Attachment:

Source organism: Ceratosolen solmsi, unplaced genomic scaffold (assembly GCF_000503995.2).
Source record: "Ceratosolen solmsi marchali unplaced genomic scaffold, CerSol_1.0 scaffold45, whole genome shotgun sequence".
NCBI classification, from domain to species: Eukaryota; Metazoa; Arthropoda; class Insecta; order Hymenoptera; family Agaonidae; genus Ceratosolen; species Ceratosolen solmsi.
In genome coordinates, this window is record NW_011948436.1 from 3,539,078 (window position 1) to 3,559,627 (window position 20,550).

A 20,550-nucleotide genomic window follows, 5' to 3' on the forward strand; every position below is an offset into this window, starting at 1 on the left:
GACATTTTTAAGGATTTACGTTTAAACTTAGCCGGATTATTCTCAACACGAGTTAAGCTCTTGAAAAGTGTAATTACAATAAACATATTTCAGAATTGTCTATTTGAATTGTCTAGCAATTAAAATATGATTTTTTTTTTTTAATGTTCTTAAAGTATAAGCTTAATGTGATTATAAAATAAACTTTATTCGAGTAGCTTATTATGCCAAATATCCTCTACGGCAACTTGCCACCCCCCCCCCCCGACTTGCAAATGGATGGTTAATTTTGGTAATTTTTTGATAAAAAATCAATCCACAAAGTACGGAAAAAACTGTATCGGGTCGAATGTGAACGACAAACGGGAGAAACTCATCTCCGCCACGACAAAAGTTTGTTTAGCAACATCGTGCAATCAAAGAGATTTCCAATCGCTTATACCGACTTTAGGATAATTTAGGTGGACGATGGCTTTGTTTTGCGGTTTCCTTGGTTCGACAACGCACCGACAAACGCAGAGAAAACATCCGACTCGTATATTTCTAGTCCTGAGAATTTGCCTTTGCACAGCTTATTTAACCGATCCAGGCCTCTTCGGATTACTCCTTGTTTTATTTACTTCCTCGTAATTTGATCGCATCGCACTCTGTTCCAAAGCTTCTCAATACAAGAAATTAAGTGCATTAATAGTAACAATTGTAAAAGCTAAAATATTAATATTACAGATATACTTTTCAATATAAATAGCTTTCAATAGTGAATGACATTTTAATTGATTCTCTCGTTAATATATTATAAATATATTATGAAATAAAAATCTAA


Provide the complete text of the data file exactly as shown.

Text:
Source organism: Ceratosolen solmsi, unplaced genomic scaffold (assembly GCF_000503995.2).
Source record: "Ceratosolen solmsi marchali unplaced genomic scaffold, CerSol_1.0 scaffold45, whole genome shotgun sequence".
NCBI classification, from domain to species: Eukaryota; Metazoa; Arthropoda; class Insecta; order Hymenoptera; family Agaonidae; genus Ceratosolen; species Ceratosolen solmsi.
In genome coordinates, this window is record NW_011948436.1 from 3,539,078 (window position 1) to 3,559,627 (window position 20,550).

A 20,550-nucleotide genomic window follows, 5' to 3' on the forward strand; every position below is an offset into this window, starting at 1 on the left:
GACATTTTTAAGGATTTACGTTTAAACTTAGCCGGATTATTCTCAACACGAGTTAAGCTCTTGAAAAGTGTAATTACAATAAACATATTTCAGAATTGTCTATTTGAATTGTCTAGCAATTAAAATATGATTTTTTTTTTTTAATGTTCTTAAAGTATAAGCTTAATGTGATTATAAAATAAACTTTATTCGAGTAGCTTATTATGCCAAATATCCTCTACGGCAACTTGCCACCCCCCCCCCCCGACTTGCAAATGGATGGTTAATTTTGGTAATTTTTTGATAAAAAATCAATCCACAAAGTACGGAAAAAACTGTATCGGGTCGAATGTGAACGACAAACGGGAGAAACTCATCTCCGCCACGACAAAAGTTTGTTTAGCAACATCGTGCAATCAAAGAGATTTCCAATCGCTTATACCGACTTTAGGATAATTTAGGTGGACGATGGCTTTGTTTTGCGGTTTCCTTGGTTCGACAACGCACCGACAAACGCAGAGAAAACATCCGACTCGTATATTTCTAGTCCTGAGAATTTGCCTTTGCACAGCTTATTTAACCGATCCAGGCCTCTTCGGATTACTCCTTGTTTTATTTACTTCCTCGTAATTTGATCGCATCGCACTCTGTTCCAAAGCTTCTCAATACAAGAAATTAAGTGCATTAATAGTAACAATTGTAAAAGCTAAAATATTAATATTACAGATATACTTTTCAATATAAATAGCTTTCAATAGTGAATGACATTTTAATTGATTCTCTCGTTAATATATTATAAATATATTATGAAATAAAAATCTAA